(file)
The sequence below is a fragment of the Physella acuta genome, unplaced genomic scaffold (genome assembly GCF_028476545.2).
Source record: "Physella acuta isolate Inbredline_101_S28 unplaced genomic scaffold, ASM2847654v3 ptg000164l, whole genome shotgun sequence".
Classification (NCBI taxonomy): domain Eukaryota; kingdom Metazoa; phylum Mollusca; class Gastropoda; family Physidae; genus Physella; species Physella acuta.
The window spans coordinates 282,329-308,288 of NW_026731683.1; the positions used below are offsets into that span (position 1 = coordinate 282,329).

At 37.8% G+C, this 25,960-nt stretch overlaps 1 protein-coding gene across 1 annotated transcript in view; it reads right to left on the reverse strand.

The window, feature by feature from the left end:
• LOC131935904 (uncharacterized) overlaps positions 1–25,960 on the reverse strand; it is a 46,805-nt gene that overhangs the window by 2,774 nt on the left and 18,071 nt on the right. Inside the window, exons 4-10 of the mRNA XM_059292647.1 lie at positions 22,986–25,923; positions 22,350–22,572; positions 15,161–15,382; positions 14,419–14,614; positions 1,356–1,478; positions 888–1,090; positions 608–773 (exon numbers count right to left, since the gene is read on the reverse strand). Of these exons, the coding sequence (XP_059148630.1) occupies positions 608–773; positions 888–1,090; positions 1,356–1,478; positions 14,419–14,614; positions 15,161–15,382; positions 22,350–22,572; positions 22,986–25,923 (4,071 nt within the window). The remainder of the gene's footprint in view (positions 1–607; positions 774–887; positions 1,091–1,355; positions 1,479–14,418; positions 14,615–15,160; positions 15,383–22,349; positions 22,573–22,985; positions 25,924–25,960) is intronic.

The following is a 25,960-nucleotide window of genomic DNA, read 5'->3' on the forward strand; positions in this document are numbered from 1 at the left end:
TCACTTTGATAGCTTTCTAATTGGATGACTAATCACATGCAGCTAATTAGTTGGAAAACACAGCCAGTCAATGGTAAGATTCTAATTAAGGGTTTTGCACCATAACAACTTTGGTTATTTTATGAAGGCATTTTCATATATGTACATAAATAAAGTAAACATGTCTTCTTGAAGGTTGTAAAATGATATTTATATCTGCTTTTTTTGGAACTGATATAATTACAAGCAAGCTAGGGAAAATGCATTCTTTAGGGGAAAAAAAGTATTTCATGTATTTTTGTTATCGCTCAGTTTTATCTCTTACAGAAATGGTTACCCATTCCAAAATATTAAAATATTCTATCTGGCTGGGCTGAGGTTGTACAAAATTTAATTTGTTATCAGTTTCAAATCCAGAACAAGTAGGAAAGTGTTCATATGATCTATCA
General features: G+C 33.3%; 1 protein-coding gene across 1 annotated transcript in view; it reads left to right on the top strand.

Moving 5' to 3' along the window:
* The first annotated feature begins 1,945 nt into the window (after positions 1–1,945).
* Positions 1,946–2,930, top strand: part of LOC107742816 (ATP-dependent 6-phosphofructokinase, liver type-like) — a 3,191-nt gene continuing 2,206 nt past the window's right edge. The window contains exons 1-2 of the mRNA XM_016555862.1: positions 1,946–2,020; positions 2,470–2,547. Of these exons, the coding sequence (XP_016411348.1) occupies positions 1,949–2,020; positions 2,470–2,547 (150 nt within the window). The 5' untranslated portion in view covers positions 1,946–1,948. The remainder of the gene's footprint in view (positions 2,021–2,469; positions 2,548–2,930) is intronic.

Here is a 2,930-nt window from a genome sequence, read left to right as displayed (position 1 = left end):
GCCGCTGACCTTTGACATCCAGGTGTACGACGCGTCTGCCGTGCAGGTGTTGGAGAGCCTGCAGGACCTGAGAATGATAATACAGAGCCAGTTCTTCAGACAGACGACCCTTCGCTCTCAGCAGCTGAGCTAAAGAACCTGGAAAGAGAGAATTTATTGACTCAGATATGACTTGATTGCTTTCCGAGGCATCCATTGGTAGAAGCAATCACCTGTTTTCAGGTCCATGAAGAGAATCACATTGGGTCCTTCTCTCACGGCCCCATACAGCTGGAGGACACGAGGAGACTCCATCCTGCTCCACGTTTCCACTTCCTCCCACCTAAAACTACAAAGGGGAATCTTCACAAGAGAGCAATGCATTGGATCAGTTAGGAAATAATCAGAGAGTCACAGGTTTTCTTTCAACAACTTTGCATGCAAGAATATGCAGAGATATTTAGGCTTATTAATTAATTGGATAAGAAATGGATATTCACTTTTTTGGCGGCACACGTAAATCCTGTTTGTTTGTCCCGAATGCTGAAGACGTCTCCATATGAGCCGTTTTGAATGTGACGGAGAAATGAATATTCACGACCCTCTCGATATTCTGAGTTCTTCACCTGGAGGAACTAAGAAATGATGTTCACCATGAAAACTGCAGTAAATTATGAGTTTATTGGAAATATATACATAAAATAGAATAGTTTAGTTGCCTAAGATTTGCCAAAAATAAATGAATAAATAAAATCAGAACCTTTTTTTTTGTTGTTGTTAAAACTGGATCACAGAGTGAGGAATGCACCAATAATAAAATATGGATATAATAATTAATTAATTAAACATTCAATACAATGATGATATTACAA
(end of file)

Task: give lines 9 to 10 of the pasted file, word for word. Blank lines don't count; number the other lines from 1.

TCACTTTGATAGCTTTCTAATTGGATGACTAATCACATGCAGCTAATTAGTTGGAAAACACAGCCAGTCAATGGTAAGATTCTAATTAAGGGTTTTGCACCATAACAACTTTGGTTATTTTATGAAGGCATTTTCATATATGTACATAAATAAAGTAAACATGTCTTCTTGAAGGTTGTAAAATGATATTTATATCTGCTTTTTTTGGAACTGATATAATTACAAGCAAGCTAGGGAAAATGCATTCTTTAGGGGAAAAAAAGTATTTCATGTATTTTTGTTATCGCTCAGTTTTATCTCTTACAGAAATGGTTACCCATTCCAAAATATTAAAATATTCTATCTGGCTGGGCTGAGGTTGTACAAAATTTAATTTGTTATCAGTTTCAAATCCAGAACAAGTAGGAAAGTGTTCATATGATCTATCA
General features: G+C 33.3%; 1 protein-coding gene across 1 annotated transcript in view; it reads left to right on the top strand.